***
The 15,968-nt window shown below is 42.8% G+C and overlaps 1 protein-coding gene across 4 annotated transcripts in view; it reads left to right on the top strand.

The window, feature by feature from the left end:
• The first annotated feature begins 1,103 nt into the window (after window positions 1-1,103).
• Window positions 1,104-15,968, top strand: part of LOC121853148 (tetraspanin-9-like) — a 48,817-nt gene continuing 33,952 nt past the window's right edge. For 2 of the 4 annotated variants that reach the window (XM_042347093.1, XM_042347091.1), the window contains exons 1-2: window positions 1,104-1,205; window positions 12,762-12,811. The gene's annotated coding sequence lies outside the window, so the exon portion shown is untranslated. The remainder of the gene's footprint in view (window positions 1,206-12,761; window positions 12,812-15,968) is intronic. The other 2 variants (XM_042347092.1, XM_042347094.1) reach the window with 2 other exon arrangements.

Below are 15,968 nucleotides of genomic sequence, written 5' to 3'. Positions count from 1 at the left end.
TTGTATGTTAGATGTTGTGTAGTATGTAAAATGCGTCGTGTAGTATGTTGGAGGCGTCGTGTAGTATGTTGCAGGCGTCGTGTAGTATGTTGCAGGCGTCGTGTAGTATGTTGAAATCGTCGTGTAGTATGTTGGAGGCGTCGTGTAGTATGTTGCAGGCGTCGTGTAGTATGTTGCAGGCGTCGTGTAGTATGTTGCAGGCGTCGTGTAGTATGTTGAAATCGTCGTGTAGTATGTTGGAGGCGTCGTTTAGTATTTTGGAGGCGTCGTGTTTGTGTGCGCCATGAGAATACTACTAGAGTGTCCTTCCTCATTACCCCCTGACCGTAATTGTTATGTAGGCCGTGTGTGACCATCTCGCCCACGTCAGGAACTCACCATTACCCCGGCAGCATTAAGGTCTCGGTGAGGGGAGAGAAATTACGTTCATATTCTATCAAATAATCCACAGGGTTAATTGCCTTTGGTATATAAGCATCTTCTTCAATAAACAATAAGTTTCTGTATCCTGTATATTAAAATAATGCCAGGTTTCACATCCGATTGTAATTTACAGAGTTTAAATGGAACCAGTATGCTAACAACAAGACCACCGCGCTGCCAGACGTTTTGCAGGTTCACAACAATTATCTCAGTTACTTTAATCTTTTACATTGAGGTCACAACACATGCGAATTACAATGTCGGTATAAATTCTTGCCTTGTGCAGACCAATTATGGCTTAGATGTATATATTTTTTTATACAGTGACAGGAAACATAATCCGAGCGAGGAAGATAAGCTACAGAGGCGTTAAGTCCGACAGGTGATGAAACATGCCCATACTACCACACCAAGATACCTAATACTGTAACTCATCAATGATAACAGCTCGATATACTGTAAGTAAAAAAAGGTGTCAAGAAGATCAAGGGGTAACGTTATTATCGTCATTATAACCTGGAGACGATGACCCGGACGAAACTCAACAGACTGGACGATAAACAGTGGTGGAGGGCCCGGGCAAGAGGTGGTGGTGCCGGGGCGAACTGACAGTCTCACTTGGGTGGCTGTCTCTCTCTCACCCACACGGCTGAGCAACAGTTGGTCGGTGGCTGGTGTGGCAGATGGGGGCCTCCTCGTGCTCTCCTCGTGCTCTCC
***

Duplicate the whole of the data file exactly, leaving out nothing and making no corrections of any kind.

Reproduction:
The 15,968-nt window shown below is 42.8% G+C and overlaps 1 protein-coding gene across 4 annotated transcripts in view; it reads left to right on the top strand.

The window, feature by feature from the left end:
• The first annotated feature begins 1,103 nt into the window (after window positions 1-1,103).
• Window positions 1,104-15,968, top strand: part of LOC121853148 (tetraspanin-9-like) — a 48,817-nt gene continuing 33,952 nt past the window's right edge. For 2 of the 4 annotated variants that reach the window (XM_042347093.1, XM_042347091.1), the window contains exons 1-2: window positions 1,104-1,205; window positions 12,762-12,811. The gene's annotated coding sequence lies outside the window, so the exon portion shown is untranslated. The remainder of the gene's footprint in view (window positions 1,206-12,761; window positions 12,812-15,968) is intronic. The other 2 variants (XM_042347092.1, XM_042347094.1) reach the window with 2 other exon arrangements.

Below are 15,968 nucleotides of genomic sequence, written 5' to 3'. Positions count from 1 at the left end.
TTGTATGTTAGATGTTGTGTAGTATGTAAAATGCGTCGTGTAGTATGTTGGAGGCGTCGTGTAGTATGTTGCAGGCGTCGTGTAGTATGTTGCAGGCGTCGTGTAGTATGTTGAAATCGTCGTGTAGTATGTTGGAGGCGTCGTGTAGTATGTTGCAGGCGTCGTGTAGTATGTTGCAGGCGTCGTGTAGTATGTTGCAGGCGTCGTGTAGTATGTTGAAATCGTCGTGTAGTATGTTGGAGGCGTCGTTTAGTATTTTGGAGGCGTCGTGTTTGTGTGCGCCATGAGAATACTACTAGAGTGTCCTTCCTCATTACCCCCTGACCGTAATTGTTATGTAGGCCGTGTGTGACCATCTCGCCCACGTCAGGAACTCACCATTACCCCGGCAGCATTAAGGTCTCGGTGAGGGGAGAGAAATTACGTTCATATTCTATCAAATAATCCACAGGGTTAATTGCCTTTGGTATATAAGCATCTTCTTCAATAAACAATAAGTTTCTGTATCCTGTATATTAAAATAATGCCAGGTTTCACATCCGATTGTAATTTACAGAGTTTAAATGGAACCAGTATGCTAACAACAAGACCACCGCGCTGCCAGACGTTTTGCAGGTTCACAACAATTATCTCAGTTACTTTAATCTTTTACATTGAGGTCACAACACATGCGAATTACAATGTCGGTATAAATTCTTGCCTTGTGCAGACCAATTATGGCTTAGATGTATATATTTTTTTATACAGTGACAGGAAACATAATCCGAGCGAGGAAGATAAGCTACAGAGGCGTTAAGTCCGACAGGTGATGAAACATGCCCATACTACCACACCAAGATACCTAATACTGTAACTCATCAATGATAACAGCTCGATATACTGTAAGTAAAAAAAGGTGTCAAGAAGATCAAGGGGTAACGTTATTATCGTCATTATAACCTGGAGACGATGACCCGGACGAAACTCAACAGACTGGACGATAAACAGTGGTGGAGGGCCCGGGCAAGAGGTGGTGGTGCCGGGGCGAACTGACAGTCTCACTTGGGTGGCTGTCTCTCTCTCACCCACACGGCTGAGCAACAGTTGGTCGGTGGCTGGTGTGGCAGATGGGGGCCTCCTCGTGCTCTCCTCGTGCTCTCC